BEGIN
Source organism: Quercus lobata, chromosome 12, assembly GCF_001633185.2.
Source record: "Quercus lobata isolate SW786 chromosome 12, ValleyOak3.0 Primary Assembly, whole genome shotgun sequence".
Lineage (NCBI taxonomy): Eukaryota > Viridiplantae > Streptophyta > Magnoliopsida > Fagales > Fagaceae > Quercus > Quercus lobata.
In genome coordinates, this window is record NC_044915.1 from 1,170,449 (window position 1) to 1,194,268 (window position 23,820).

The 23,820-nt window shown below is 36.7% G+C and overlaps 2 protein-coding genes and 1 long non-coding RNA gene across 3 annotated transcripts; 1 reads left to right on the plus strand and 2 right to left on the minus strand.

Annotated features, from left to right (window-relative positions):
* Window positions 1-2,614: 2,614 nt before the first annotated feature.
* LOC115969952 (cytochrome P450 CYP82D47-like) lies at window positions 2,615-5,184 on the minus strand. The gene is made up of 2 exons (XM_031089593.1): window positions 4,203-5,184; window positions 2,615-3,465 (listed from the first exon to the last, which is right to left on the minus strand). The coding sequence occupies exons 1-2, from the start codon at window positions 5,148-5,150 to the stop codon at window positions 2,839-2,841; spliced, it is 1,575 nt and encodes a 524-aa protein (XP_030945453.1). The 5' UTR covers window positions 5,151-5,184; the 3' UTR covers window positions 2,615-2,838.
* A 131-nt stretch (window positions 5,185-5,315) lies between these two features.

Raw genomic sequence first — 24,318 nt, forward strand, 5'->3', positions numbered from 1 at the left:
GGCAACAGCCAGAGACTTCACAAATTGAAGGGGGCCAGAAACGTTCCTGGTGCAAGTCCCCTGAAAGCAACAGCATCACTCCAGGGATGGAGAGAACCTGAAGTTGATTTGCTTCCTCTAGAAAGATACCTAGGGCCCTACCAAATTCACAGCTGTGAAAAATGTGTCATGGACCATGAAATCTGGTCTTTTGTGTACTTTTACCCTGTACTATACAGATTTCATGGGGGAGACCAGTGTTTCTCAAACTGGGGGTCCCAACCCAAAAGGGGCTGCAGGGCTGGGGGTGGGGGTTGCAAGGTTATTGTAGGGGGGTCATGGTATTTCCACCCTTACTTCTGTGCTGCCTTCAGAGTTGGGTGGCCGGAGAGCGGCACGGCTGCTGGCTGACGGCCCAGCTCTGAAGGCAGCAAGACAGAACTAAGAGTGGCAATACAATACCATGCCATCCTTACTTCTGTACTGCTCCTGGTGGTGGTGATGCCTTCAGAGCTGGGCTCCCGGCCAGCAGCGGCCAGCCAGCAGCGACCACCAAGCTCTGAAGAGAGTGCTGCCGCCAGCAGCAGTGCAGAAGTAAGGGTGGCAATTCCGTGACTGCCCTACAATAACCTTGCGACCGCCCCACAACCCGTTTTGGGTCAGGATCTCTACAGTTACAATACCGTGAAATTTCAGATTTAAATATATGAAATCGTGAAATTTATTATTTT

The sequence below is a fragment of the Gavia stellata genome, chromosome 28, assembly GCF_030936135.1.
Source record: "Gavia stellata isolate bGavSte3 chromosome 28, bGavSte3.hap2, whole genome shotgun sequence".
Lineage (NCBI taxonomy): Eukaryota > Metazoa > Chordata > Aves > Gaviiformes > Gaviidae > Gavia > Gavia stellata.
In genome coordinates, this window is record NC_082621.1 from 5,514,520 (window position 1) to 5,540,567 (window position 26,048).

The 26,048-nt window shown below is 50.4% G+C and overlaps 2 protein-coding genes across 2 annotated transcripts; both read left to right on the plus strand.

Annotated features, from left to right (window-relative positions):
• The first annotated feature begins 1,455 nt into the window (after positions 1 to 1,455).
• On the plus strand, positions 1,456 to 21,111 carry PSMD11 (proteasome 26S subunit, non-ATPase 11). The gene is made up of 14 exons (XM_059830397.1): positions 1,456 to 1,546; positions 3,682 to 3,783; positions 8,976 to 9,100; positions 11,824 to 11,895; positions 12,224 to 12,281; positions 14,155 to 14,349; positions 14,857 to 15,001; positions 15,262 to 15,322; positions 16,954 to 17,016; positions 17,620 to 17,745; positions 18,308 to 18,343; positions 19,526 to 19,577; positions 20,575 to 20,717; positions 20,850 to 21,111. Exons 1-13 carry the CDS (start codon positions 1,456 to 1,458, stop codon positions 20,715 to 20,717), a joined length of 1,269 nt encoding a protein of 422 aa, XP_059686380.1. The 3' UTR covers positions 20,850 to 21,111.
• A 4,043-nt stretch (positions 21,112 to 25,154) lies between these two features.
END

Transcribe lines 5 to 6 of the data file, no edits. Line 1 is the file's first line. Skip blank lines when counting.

The 23,820-nt window shown below is 36.7% G+C and overlaps 2 protein-coding genes and 1 long non-coding RNA gene across 3 annotated transcripts; 1 reads left to right on the plus strand and 2 right to left on the minus strand.

Annotated features, from left to right (window-relative positions):